Credit card surcharging is a step closer to universal adoption in the United States.
Businesses are getting much-needed relief from costly card fees, with the U.S. Ninth Circuit Court of Appeals in San Francisco striking down a California law that banned the practice of passing along charges to customers.
In the first state-level interpretation of last year’s U.S. Supreme Court ruling on the issue, the Ninth Circuit agreed credit card surcharges should be allowed as protected speech under the First Amendment.
With bans being ruled unconstitutional, it is “much more likely we’re going to see surcharging in all 50 states,” CardX CEO Jonathan Razi told CreditCards.com.
Until the favorable court rulings, businesses had few tools to manage these credit card fees, which are among the fastest-growing costs of doing business.
Many were forced to raise prices across the board to make up for them, leaving cash and debit card payers to subsidize users of credit cards (to the tune of more than $1,100 per year, according to the Federal Reserve Bank of Boston).
The universal adoption of surcharging likely will lead businesses to post a single price and then charge a fee when customers choose credit cards—so that the customers accruing points and miles will bear their cost.
This allows consumers to comparison shop between credit and lower-cost forms of payment, such as debit and cash, effectively bringing down costs to all parties.
For far too long, credit card issuers have been insulated from price competition in the U.S. due to the unfair bans on surcharging and the lack of transparency that comes along with them.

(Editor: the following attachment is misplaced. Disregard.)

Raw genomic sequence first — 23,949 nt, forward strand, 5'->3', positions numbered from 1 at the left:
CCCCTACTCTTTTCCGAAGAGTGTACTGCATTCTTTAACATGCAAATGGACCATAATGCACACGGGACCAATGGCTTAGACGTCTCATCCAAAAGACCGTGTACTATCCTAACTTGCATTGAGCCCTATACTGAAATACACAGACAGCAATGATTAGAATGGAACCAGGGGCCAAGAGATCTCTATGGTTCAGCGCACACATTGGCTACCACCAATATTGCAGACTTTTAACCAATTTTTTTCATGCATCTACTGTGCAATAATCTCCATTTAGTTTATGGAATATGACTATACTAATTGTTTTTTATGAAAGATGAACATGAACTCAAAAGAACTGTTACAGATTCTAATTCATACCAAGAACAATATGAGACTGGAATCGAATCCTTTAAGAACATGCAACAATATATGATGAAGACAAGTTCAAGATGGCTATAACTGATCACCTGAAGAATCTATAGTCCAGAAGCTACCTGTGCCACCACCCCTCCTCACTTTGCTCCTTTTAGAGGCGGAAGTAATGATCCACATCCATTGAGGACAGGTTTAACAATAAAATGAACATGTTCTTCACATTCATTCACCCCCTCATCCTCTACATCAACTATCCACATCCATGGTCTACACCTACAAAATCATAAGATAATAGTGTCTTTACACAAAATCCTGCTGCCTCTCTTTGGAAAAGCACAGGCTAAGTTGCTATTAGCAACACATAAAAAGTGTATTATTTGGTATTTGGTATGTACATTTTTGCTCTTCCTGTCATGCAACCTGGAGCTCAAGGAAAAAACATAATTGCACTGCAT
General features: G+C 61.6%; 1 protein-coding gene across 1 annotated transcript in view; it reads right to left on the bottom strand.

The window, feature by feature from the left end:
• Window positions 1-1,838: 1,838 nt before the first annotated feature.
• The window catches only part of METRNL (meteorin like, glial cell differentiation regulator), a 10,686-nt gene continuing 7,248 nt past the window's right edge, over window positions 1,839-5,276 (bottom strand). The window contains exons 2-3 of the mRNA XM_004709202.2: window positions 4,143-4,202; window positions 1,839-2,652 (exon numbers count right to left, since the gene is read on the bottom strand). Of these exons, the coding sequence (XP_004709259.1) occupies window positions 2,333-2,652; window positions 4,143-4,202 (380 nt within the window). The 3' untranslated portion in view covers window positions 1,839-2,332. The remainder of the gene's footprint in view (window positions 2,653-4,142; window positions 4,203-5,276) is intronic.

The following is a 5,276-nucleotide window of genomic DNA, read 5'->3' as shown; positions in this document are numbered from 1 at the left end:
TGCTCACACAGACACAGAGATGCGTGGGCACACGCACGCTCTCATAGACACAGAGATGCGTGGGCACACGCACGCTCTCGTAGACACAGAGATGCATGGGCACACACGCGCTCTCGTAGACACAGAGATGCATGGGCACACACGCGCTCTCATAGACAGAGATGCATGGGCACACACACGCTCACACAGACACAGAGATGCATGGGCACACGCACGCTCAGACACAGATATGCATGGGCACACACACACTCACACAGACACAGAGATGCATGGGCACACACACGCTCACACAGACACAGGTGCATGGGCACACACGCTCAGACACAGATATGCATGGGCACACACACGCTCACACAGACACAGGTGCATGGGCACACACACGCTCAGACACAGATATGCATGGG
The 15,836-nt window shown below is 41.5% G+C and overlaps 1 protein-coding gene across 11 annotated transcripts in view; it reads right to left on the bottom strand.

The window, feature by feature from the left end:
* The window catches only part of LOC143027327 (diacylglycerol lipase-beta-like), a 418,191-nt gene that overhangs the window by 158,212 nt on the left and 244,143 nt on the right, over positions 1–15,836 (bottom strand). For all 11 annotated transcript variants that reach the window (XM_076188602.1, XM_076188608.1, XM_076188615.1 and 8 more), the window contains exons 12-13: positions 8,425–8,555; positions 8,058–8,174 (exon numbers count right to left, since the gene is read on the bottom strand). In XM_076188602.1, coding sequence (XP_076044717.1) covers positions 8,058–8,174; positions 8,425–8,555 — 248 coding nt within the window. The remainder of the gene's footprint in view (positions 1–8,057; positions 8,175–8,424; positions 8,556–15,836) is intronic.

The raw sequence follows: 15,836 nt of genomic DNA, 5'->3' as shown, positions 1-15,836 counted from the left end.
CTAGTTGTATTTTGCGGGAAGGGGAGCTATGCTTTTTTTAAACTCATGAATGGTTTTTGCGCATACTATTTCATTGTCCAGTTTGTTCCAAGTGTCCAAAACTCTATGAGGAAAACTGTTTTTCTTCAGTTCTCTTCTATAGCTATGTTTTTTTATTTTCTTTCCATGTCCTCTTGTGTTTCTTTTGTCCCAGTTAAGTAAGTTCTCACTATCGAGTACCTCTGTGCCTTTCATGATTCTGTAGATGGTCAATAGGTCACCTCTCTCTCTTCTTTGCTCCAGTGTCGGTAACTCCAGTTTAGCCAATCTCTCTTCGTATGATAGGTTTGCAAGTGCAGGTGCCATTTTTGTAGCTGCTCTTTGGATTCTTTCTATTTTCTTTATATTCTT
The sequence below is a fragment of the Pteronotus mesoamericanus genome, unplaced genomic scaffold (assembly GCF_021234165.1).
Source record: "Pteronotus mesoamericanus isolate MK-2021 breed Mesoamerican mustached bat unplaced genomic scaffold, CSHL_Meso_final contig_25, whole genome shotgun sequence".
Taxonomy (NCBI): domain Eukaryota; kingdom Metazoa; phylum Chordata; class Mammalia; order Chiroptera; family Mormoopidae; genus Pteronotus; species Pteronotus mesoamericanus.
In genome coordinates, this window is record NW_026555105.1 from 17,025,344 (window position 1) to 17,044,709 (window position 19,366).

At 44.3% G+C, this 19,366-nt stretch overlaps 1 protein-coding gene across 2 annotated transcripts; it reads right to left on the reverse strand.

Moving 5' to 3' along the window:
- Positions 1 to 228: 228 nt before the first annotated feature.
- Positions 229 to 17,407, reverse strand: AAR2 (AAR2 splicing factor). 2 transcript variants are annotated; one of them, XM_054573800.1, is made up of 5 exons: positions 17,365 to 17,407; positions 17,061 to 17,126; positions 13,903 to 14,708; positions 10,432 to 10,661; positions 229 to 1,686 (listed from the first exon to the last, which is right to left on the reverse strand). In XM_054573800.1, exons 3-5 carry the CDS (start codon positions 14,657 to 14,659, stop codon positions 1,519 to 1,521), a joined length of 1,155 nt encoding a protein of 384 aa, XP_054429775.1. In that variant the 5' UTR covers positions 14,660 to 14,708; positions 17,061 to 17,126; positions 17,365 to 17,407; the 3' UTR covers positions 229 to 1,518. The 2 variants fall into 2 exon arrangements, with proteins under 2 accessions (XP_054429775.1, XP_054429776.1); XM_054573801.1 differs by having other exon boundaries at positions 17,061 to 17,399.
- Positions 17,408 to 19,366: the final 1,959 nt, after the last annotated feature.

The Ninth Circuit’s decision opens the door for other, similarly-positioned merchants operating in California to pass on their costs.
And businesses and consumers will be watching intently as similar cases test the few remaining states holding out against surcharging.
Significant changes will follow universal adoption of the practice.
Large merchants, especially, are opting not to pass on credit card fees simply because the holdout states would disrupt their nationwide pricing strategies.
Companies such as Walgreens, Spirit Airlines and Kroger, which filed briefs in the Supreme Court case Expressions Hair Design v Schneiderman, have indicated they would choose to pass on the fees when they are able to do so in all 50 states.
This processing model follows directly from the rules issued by Visa and MasterCard.
Today, thousands of small- and medium-sized businesses are surcharging and, once the largest national retailers join them, it will become the new industry norm.
When that happens, the U.S. payment acceptance landscape will look more like Australia’s, where 42% of all merchants (and 60% of large merchants) pass on credit card fees, motivating customers to choose lower-cost options—which will drive down interchange for the market as a whole.
Moreover, businesses that currently elect not to accept cards because of cost-prohibitive fees will be able to do so for the first time.
Credit card surcharging means a fairer payments framework, which benefits everyone.